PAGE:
Wednesday, April 28, 1999

Paddling helps students learn


River outing's lessons are many, varied

BY BEN L. KAUFMAN
The Cincinnati Enquirer

        Almost 60 Sands Montessori students listened intently Tuesday as Gary Morgan explained how their rocky beach was created by water rushing from Fort Ancient into the Little Miami River.

        Above them on a bluff was a home of ancient Indian tribes, possibly a religious site, possibly a defensive position, he told them.

        “Two weeks ago,” he continued, “I found a perfect arrowhead on this beach, right where you're standing.”

        Tactical mistake.

        Youngsters, parents and teachers edged away to look for perfect arrowheads.

        Mr. Morgan, their host for a rafting introduction to Little Miami geology and archaeology, regained their attention, then sent them looking for fossils in stones “spit out” by rushing water.

        It was another day in Adventures in Learning, a floating classroom put on by Morgan's Canoe & Outdoor Centers in Warren County's Fort Ancient. Last year, Sands students did the “eco-float” that focused on what lives in the Little Miami.

        Mr. Morgan said parents pay the $20 fee for many students, with his firm or Global Rivers Environmental Education Network subsidizing others.

        Sixth-grader Janet Burton, 13, was one of the first to come up with a fossil. “I'm going to take it home, wash it and put it on my dresser.”

        Matthew Goodrich, 14, another sixth-grader, proudly showed his find to teacher David Gray.

        “Boy, that's just filled with them,” the math and science teacher exulted as he turned over the fossil-rich rock and described the incised images for the attentive youth.

        That done, and just as Mr. Gray hunkered down to look for his own prizes, parent Jay Wilford presented him with a “well-gnawed” deer rib.

        The day began midmorning with a brief introduction to inflated rafts, paddles and life jackets, a safety lecture and a 90-second course on how to paddle by Mr. Morgan, general manager and co-owner of the family firm, and Cheryl Brinker, a river guide and Sands mom.

        Each raft had at least two adults, and for the first mile or so, they and the students worked on paddling in unison, forward and backward, and found they could steer the slow-moving boats.

        Periodically, they brought the rafts together, and Mr. Morgan or Ms. Brinker gave a brief talk on Adena or Hopewell Indian culture along the Little Miami.

        In addition to edible wild plants and planted corn, Indians relied on “fish and clams and mussels and turtles out of the river,” Ms. Brinker said. “This whole area is like a supermarket.”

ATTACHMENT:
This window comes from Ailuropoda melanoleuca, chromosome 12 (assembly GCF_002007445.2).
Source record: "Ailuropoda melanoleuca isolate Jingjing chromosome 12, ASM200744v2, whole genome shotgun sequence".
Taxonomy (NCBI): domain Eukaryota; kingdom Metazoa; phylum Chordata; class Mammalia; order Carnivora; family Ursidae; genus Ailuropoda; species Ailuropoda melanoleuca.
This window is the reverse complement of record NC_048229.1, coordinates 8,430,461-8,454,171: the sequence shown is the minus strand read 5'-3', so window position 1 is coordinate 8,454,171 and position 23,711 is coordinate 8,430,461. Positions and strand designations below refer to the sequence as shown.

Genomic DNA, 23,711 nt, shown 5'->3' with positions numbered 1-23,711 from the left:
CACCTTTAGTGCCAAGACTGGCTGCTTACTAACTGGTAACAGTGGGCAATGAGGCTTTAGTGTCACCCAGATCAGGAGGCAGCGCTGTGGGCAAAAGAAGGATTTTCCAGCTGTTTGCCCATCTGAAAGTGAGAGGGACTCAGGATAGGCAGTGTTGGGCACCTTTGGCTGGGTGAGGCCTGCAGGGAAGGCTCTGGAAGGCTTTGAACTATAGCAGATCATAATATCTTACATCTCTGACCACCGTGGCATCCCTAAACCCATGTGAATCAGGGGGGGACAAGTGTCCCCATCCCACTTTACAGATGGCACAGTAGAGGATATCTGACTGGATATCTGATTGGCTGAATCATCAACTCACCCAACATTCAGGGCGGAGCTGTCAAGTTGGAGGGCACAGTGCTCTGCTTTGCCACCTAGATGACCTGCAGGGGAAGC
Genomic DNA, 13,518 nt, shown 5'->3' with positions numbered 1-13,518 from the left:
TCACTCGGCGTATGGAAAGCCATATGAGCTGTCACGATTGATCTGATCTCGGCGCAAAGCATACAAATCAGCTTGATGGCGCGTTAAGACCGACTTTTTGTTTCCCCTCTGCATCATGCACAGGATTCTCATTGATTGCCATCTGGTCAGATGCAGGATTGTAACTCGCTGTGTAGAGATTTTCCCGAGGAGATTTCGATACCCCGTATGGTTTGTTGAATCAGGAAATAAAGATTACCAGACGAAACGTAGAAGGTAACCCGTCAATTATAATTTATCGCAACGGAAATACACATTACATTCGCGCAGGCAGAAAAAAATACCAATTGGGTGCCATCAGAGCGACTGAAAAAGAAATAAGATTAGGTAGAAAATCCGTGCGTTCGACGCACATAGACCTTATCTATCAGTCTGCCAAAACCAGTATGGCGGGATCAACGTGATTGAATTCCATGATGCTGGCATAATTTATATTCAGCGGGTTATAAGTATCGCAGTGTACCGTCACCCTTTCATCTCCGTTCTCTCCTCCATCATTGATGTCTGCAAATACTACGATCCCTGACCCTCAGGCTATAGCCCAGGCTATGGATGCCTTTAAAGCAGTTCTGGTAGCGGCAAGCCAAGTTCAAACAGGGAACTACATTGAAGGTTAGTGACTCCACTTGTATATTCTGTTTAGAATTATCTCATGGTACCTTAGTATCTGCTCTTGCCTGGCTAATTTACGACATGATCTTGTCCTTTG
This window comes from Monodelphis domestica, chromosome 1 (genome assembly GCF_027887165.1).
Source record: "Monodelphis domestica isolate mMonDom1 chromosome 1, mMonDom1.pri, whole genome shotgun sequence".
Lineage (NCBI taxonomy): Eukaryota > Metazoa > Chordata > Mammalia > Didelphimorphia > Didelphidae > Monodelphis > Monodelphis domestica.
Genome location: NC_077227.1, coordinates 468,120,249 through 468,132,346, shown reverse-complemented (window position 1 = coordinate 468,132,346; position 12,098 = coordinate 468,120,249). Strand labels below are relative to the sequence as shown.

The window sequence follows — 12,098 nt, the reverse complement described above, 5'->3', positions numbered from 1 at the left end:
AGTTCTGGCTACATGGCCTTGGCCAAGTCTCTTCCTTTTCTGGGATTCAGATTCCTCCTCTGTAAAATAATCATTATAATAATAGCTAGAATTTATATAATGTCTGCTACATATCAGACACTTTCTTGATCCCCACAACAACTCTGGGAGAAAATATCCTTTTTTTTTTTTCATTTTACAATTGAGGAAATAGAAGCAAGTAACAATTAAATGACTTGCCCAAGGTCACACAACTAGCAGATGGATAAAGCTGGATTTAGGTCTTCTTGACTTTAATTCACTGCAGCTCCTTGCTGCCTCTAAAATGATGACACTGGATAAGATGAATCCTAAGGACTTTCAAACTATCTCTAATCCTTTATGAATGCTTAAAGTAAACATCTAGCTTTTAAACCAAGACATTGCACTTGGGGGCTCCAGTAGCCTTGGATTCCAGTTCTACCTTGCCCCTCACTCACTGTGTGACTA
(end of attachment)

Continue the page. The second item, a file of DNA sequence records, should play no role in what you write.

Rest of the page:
Coincidentally, they drifted by a half-submerged sycamore on which a large snapping turtle lay.

        Inspired, Ms. Brinker launched into myriad uses Indians put turtle parts to after eating the meat. “They were not wasters,” she said.

        Then the rafts drifted apart again, each crew looking for something special — Canada geese and goslings, turtles or snakes, wood ducks or deer tracks.

        More than once, geese honked belligerent warning as paddlers brought their rafts near shore.

        After about 2 miles and one hour of paddling and exploring from the water, Mr. Morgan brought rafters to the rocky beach jutting into the river.

        “When we hit the beach, I want the first two guys to jump out and grab the raft and haul it up,” he told his crew. “The rest of you, help the other rafts.”

        Boats secured and audience assembled, Mr. Morgan drew attention to the 19th century stone railroad bridge under which rushing water still flows during rains, rebuilding the beach.

        Under the bridge and 50 yards up the creek, the party fanned out to find something.

        A few youngsters realized an apparent lump of mud was a stock-still frog — but when their curiosity overcame their discretion, the amphibian fled.

        Another student found some critter's eggs adhering to the underside of a rock, and after showing it around, he replaced the stone where he found it in the creek, eggs otherwise undisturbed.

        Then it was time to return to the rafts and head downstream for lunch, and Janet Burton, her hands filled with fossils, picked her way over slippery rocks.

        Her progress was complicated by a long, carelessly wielded scouring rush that threatened to poke out an eye.

        “Hey, careful,” the student with the bamboolike stalk said as she brushed it aside. “This is a living fossil.”

       



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